Norman Foster, Clarinet
Question & Answer
My older brother was learning to play the violin which I liked, but I wanted to play something a bit different, so I chose the cello. My mother arranged for a trial lesson but after that experience I decided the cello was not for me. Fortunately, my mom knew someone in town who really liked his clarinet teacher, so she suggested the clarinet. With no enthusiasm whatsoever, I just said ok. However, when the instrument arrived, my dad, who had played in high school, put it together for me. When I first blew on it I produced an unintentionally high and very loud note – but I loved it. I joined the elementary school band and started private lessons immediately.
Do you have any performance rituals?
Not really a ritual. I just practice enough to feel confident playing my part so I can enjoy performing. Before a concert I make sure that my body is well-rested and fed, my teeth are brushed, my mind is alert and focused and – last but not least – I have an empty bladder.
Best part about being an orchestral musician in the HSO?
Besides the obvious – great musical experiences – my favorite part of being a member of the Honolulu/Hawaii Symphony is the friendships I have made with my colleagues, our respect for each other and the sense of family we have. I am also proud of our solidarity as a group of musicians who have a reputation for making history in our industry. We have faced unprecedented challenges over the years and have managed against all odds to ensure that Hawaii has a professional orchestra.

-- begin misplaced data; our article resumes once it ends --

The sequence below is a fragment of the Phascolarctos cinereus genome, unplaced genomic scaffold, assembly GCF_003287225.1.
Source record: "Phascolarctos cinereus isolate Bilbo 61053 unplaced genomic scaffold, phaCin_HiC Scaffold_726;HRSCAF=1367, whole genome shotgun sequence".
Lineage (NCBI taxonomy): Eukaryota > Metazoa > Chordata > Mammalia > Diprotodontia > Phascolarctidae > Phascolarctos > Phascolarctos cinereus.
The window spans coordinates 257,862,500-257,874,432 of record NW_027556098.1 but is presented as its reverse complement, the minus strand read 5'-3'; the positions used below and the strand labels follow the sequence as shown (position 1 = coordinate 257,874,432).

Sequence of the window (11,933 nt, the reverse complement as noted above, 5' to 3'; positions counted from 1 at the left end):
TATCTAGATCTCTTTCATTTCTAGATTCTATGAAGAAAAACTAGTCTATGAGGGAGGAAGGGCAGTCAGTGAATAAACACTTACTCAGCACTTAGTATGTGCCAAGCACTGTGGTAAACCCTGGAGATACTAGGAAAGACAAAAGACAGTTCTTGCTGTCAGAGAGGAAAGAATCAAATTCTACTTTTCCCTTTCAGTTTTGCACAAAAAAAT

What is your favorite Hawaii Symphony moment?
When the Hawaii Symphony played its first concert which included Beethoven’s 5th conducted by Naoto Otomo. The 10-minute standing ovation we received from our audience as we all walked on stage together was very moving and inspiring.
What would you consider to be the perfect classical concert program?
A program that has variety, is just the right length, and contains at least one masterpiece is ideal. It’s good to have an overture or contemporary work as an opener, followed by a concerto and a great symphony or tone poem after intermission. Variations on this standard format are good if the programming is well thought out.
What do you think is the greatest misconception about classical music?
That it is relaxing. Ok, sometimes it is, but most of the time it’s very exciting. The other misconception is that it is a luxury and we could do without it. I believe it is an essential part of being human and every child should start learning to play music from age 3 in order to maximize proper brain development.
Where are you originally from?
What are your activities, hobbies, interests, outside of music?
Art, science, history, animals, the brain, astronomy, evolution, health, chess and card games.
What is your idea of a perfect day?
Feeling like I accomplished something in at least one of my areas of interest and that I had some positive influence on someone else.
What famous figure, living or dead, would you most like to invite to dinner, and why?
Gustavo Dudamel because he is a product of El Sistema, Venezuela, the basis for the Hawaii version of that program where I teach – Kalikolehua. I’d like to be in the presence of such an inspiring conductor and music educator and learn something from him.